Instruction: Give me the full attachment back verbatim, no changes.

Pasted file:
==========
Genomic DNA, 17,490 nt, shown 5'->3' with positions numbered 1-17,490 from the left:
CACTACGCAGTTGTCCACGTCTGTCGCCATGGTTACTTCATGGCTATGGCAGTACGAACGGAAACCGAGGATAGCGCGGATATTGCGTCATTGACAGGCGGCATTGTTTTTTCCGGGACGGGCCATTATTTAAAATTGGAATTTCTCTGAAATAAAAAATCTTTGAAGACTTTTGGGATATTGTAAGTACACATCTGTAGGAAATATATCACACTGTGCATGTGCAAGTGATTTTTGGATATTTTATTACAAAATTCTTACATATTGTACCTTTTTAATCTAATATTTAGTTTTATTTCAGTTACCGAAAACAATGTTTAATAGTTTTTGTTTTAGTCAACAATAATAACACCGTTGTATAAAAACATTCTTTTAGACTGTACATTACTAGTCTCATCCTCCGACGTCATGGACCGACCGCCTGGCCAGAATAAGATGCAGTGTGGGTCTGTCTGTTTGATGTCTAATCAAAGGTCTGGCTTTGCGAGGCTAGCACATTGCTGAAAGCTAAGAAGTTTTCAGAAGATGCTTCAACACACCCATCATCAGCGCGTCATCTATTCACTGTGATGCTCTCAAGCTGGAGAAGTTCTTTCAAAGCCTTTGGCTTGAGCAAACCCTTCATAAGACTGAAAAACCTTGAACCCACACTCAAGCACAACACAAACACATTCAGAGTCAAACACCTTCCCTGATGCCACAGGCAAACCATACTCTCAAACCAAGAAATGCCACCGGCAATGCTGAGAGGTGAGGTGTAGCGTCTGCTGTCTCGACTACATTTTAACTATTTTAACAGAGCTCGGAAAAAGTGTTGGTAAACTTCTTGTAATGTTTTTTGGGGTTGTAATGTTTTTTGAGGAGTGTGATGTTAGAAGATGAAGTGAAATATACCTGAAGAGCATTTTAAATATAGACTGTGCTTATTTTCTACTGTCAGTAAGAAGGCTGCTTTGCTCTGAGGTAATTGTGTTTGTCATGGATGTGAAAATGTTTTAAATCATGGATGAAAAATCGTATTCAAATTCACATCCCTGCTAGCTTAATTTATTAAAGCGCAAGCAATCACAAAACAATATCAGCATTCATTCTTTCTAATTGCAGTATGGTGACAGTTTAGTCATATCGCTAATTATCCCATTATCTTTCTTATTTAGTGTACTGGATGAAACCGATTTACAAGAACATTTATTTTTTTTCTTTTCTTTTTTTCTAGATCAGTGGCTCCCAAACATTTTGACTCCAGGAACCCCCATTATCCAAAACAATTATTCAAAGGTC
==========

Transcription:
Genomic DNA, 17,490 nt, shown 5'->3' with positions numbered 1-17,490 from the left:
CACTACGCAGTTGTCCACGTCTGTCGCCATGGTTACTTCATGGCTATGGCAGTACGAACGGAAACCGAGGATAGCGCGGATATTGCGTCATTGACAGGCGGCATTGTTTTTTCCGGGACGGGCCATTATTTAAAATTGGAATTTCTCTGAAATAAAAAATCTTTGAAGACTTTTGGGATATTGTAAGTACACATCTGTAGGAAATATATCACACTGTGCATGTGCAAGTGATTTTTGGATATTTTATTACAAAATTCTTACATATTGTACCTTTTTAATCTAATATTTAGTTTTATTTCAGTTACCGAAAACAATGTTTAATAGTTTTTGTTTTAGTCAACAATAATAACACCGTTGTATAAAAACATTCTTTTAGACTGTACATTACTAGTCTCATCCTCCGACGTCATGGACCGACCGCCTGGCCAGAATAAGATGCAGTGTGGGTCTGTCTGTTTGATGTCTAATCAAAGGTCTGGCTTTGCGAGGCTAGCACATTGCTGAAAGCTAAGAAGTTTTCAGAAGATGCTTCAACACACCCATCATCAGCGCGTCATCTATTCACTGTGATGCTCTCAAGCTGGAGAAGTTCTTTCAAAGCCTTTGGCTTGAGCAAACCCTTCATAAGACTGAAAAACCTTGAACCCACACTCAAGCACAACACAAACACATTCAGAGTCAAACACCTTCCCTGATGCCACAGGCAAACCATACTCTCAAACCAAGAAATGCCACCGGCAATGCTGAGAGGTGAGGTGTAGCGTCTGCTGTCTCGACTACATTTTAACTATTTTAACAGAGCTCGGAAAAAGTGTTGGTAAACTTCTTGTAATGTTTTTTGGGGTTGTAATGTTTTTTGAGGAGTGTGATGTTAGAAGATGAAGTGAAATATACCTGAAGAGCATTTTAAATATAGACTGTGCTTATTTTCTACTGTCAGTAAGAAGGCTGCTTTGCTCTGAGGTAATTGTGTTTGTCATGGATGTGAAAATGTTTTAAATCATGGATGAAAAATCGTATTCAAATTCACATCCCTGCTAGCTTAATTTATTAAAGCGCAAGCAATCACAAAACAATATCAGCATTCATTCTTTCTAATTGCAGTATGGTGACAGTTTAGTCATATCGCTAATTATCCCATTATCTTTCTTATTTAGTGTACTGGATGAAACCGATTTACAAGAACATTTATTTTTTTTCTTTTCTTTTTTTCTAGATCAGTGGCTCCCAAACATTTTGACTCCAGGAACCCCCATTATCCAAAACAATTATTCAAAGGTC